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Red-shirted sign-wavers rallied at the state Capitol Tuesday, trying to defeat legislation that will allow the Office of Hawaiian Affairs to develop residential buildings in Kakaako Makai.
Surfers, fishermen, environmental groups and park users held signs that read “No High Rises!” and “Save Our Kakaako.” They later massed in the House of Representatives gallery to listen to lawmakers deliberate over Senate Bill 3122.
The protest was to little avail, however, as SB 3122 — which would repeal a 2006 law prohibiting condominiums and apartments so that OHA could build on three parcels of land — passed 40 to 11. The measure previously passed the state Senate, but because the bill was amended by the House, the Senate will either have to accept the House’s changes or work things out in conference later this month.
That was just one of the hundreds of bills heard by the Legislature Tuesday, as lawmakers work to meet Thursday’s deadline to keep measures alive. As is typical of crossover floor sessions, the 51 members of the House argued for hours over their agenda. The 25 members of the Senate wrapped things with little dissent and in an hour’s time.
By this point in the legislative session — Tuesday marked day 47 of a planned 60-day session — the contours of legislation are largely known. (Read Civil Beat’s What Laws Are Poised to Emerge From the 2014 Hawaii Legislature? to get a feel for legislative priorities.)
The Senate began its floor session in complete harmony, with the male senators and female senators posing separately for group photos to celebrate Equal Pay Day. As Sen. Roz Baker explained, women in America essentially have to work three months longer than men in order to get the same pay.
“I know we are considering raising the minimum wage, and more women than men are in low-end jobs,” she said. “So, let’s support increasing it to something that would be more acceptable and help women close that gap.”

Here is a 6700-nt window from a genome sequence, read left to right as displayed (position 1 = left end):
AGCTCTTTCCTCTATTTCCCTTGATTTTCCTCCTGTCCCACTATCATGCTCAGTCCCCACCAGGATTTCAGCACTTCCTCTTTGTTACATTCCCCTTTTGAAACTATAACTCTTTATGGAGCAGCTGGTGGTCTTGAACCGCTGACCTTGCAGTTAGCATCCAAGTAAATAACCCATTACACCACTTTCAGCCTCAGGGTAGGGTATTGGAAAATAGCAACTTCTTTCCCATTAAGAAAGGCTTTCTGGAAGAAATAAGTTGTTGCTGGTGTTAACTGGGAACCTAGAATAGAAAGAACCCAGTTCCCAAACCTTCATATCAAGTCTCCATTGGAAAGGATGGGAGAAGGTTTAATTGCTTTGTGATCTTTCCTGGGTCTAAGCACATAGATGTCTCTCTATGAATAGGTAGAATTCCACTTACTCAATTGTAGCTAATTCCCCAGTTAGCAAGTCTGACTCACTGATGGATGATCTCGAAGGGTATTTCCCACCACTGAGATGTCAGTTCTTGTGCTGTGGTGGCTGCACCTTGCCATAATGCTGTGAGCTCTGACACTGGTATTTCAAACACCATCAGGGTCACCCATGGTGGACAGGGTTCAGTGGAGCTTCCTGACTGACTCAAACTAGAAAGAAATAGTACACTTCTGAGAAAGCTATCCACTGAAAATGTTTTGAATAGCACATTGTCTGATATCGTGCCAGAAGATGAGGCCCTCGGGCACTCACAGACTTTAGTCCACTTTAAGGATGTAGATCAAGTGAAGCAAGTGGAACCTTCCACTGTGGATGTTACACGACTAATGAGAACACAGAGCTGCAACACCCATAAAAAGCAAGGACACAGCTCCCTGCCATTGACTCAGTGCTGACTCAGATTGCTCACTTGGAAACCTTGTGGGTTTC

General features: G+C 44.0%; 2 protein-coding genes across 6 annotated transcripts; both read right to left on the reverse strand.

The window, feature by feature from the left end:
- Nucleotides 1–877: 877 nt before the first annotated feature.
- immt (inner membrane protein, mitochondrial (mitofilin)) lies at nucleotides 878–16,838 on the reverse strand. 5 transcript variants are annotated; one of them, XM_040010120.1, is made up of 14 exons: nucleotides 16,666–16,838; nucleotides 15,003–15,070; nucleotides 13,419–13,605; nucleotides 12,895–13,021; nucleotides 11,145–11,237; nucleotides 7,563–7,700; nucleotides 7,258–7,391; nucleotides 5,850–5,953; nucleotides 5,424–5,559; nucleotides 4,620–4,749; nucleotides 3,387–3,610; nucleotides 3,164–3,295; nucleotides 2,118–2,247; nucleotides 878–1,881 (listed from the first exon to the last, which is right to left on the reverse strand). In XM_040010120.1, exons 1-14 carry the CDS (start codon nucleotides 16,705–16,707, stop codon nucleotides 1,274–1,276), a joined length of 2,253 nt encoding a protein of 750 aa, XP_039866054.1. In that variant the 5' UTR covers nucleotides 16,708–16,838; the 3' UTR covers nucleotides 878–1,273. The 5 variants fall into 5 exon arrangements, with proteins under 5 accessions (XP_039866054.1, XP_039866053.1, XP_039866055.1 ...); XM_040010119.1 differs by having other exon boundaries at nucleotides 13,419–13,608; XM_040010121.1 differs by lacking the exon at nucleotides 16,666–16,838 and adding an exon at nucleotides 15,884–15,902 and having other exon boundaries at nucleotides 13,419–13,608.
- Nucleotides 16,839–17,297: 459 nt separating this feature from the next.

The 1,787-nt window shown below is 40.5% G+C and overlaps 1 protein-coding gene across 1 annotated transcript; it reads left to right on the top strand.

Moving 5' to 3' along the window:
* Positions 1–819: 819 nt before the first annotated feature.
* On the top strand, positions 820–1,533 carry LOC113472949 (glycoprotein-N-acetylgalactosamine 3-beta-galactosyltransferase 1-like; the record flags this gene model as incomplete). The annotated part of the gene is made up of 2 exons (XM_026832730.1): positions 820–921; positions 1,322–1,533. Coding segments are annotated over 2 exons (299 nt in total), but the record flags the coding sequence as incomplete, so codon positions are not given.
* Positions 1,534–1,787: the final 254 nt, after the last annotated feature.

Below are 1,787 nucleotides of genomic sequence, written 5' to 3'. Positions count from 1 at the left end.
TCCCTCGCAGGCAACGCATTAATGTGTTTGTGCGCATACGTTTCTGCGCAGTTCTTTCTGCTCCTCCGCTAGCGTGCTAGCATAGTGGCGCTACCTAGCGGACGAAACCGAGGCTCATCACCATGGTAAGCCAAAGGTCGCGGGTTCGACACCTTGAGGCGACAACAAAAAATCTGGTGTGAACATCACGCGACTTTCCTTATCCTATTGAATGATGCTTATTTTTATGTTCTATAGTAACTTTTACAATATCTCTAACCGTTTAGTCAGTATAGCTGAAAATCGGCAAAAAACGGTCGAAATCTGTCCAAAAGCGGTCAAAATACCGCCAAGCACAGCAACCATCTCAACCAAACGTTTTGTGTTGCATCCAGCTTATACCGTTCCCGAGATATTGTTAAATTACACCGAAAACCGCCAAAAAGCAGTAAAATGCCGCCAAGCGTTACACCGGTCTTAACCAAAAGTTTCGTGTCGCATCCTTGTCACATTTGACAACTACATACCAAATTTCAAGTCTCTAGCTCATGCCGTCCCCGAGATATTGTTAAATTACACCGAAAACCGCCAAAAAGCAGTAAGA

The Senate has already approved a wage hike, from the current $7.25 an hour to $10.10 an hour by January 2017. On Tuesday, the House approved its own version of the same bill, but it calls for increasing the wage to $10 in January 2018. There are also differences between how lawmakers would handle the tip credit portion of the law. The tip credit means allowing employers to pay workers less than the minimum wage because they’re expected to make up the money in tips.
The House vote on Senate Bill 2609 drew floor debate when two Republican lawmakers sought to change the bill.
Rep. Bob McDermott introduced an amendment to raise the tip credit in order to help restaurants recoup the cost of the minimum wage increase.
McDermott called his amendment “somewhat more liberal” and said it was in line with President Barack Obama’s proposed tip credit in the federal minimum wage debate. After the session, McDermott said he was referring to Senate Bill 460 in Congress, which would actually increase the amount of money employers are required to pay their tipped employees, the opposite of what McDermott implied.
“Thank you very much and welcome to the Democratic party,” joked House Speaker Joseph Souki when McDermott finished speaking.
McDermott’s amendment drew opposition from most of the House, however, particularly Finance Committee Chairwoman Sylvia Luke who said that the tip credit in the House bill’s draft was a “good compromise” and that increasing it would be onerous.
“We shouldn’t penalize the worker for the good job that he or she did,” she said. The House killed McDermott’s amendment in a voice vote.
Rep. Richard Fale also introduced a floor amendment to allow a larger tip credit, but his attempt was also unsuccessful. The measure ultimately passed with just McDermott voting no.
Unless the Senate accepts the House draft of SB 2609 — and the bill’s author, Clayton Hee, has made clear he wants the wage lifted to $10.10; he and some of his colleagues recently went so far as to tape dimes to their Senate desks to underscore their support — the legislation will have to be worked out in conference.
Unlike in the House, there was no drama in the Senate Tuesday. Senators voted identically on nearly every measure before them: 24 ayes and one no, with lone Republican Sam Slom once again opposing any proposal that would create special funds or new government offices.